Some preschoolers are quieter than others, and that’s okay. Not every child is going to be the most charismatic, talkative kid alive. (Thank heavens!) However, it’s easy to think that these children are . . . well, different. Yet there is absolutely nothing wrong with children who are more introverted.
Shyness and sensitivity are still viewed as positive traits in countries like Japan and Sweden where citizens are not as success-driven as Americans. Interestingly enough, employers are now valuing Emotional Quotient over Intelligence Quotient. Why? Because employees respond better to understanding and empathetic managers and are more willing to work harder for people that value employees and their well-being over profit and fame. It’s a win-win situation.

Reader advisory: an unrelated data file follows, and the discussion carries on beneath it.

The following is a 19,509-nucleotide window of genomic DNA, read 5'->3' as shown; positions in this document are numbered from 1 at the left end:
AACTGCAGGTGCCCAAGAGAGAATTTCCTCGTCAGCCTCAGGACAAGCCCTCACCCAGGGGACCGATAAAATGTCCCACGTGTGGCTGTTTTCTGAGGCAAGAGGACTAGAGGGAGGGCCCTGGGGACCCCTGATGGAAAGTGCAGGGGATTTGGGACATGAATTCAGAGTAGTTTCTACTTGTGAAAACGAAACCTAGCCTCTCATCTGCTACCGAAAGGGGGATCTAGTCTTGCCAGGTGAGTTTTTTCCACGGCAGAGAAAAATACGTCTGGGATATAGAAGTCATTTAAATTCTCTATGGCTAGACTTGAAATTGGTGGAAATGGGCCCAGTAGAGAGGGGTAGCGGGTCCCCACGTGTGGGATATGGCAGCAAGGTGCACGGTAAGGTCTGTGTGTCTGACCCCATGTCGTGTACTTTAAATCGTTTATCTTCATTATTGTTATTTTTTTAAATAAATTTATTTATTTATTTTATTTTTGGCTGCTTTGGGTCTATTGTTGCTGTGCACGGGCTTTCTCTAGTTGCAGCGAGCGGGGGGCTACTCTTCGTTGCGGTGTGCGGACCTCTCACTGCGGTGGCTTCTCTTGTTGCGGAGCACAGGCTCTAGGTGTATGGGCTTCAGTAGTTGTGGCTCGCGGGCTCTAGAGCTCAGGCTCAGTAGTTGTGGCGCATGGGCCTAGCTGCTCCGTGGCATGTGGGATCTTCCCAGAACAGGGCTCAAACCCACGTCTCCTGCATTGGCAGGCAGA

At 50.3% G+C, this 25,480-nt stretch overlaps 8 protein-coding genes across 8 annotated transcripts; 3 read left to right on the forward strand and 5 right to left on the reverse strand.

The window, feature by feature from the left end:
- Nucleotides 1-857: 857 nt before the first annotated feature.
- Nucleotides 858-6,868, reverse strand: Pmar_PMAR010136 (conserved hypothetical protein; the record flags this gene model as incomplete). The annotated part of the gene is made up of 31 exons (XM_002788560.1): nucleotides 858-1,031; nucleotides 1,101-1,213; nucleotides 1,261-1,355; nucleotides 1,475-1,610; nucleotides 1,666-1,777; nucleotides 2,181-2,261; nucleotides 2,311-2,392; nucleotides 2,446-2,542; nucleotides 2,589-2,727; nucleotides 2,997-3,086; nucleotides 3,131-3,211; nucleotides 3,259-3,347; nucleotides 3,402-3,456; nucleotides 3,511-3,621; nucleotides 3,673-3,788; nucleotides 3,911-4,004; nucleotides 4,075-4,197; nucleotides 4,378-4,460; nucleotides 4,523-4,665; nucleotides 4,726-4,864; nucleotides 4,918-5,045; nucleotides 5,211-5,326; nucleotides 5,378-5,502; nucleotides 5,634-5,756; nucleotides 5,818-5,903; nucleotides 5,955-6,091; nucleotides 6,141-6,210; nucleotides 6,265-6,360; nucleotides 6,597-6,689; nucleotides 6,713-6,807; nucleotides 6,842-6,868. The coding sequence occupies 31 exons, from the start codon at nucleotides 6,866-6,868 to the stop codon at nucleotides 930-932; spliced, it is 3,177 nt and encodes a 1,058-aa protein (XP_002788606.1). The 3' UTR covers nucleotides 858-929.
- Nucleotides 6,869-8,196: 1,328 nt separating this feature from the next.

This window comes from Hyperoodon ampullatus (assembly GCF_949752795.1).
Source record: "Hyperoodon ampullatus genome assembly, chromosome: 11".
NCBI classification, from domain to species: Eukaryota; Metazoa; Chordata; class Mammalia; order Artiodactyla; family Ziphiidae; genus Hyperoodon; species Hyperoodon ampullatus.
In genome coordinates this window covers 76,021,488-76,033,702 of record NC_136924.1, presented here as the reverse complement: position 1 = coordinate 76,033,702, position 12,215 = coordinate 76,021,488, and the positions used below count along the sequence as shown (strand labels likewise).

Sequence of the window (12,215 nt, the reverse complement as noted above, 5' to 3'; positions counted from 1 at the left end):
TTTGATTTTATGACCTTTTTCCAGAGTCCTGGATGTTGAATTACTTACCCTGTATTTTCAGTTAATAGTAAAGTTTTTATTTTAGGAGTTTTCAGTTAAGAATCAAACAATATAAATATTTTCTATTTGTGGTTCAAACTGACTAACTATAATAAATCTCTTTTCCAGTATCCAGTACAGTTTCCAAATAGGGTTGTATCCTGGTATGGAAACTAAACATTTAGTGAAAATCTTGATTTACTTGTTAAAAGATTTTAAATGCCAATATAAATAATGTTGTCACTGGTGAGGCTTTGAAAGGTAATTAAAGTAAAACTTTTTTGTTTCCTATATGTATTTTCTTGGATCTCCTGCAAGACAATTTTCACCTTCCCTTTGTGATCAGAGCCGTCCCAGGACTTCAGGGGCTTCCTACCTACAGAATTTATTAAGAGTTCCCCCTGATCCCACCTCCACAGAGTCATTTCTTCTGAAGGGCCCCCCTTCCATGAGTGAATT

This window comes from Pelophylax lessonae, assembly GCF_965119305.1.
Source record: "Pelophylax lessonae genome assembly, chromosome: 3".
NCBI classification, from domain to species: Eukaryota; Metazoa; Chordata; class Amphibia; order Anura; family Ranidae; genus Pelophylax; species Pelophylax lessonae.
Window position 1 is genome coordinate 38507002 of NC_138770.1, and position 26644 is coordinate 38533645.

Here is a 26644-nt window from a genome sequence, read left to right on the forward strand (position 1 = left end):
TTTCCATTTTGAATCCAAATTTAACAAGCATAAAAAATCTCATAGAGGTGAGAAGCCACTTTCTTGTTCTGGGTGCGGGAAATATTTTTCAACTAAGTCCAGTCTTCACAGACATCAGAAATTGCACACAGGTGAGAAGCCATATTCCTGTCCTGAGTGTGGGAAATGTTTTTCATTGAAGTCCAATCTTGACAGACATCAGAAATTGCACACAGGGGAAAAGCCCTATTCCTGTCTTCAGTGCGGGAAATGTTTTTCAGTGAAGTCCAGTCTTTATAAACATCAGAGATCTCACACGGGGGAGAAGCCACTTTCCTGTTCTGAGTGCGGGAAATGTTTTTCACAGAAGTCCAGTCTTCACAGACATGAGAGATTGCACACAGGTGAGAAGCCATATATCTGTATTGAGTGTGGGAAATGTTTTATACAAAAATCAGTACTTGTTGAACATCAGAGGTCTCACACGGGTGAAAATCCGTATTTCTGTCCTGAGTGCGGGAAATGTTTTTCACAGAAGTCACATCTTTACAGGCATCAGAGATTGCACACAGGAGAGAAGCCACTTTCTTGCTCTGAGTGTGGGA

Sensitive children demand more patience, too, since they are often less willing to offer their opinions or their demands. They reflect within themselves more than they do with others, and this worries some parents. However, if you’re simply a little more patient, the quiet child will open up in his or her own time.
It’s also important to realize how deeply affected sensitive children are by their world. They often like a quieter environment so they can process information better. If a sensitive child is in a stressful or loud environment, it will likely have more of an effect on her than if it were a louder, more extroverted child.
Keep these simple tips in hand when you notice your child scooting off near the edge of the playground. They simply need the space to process!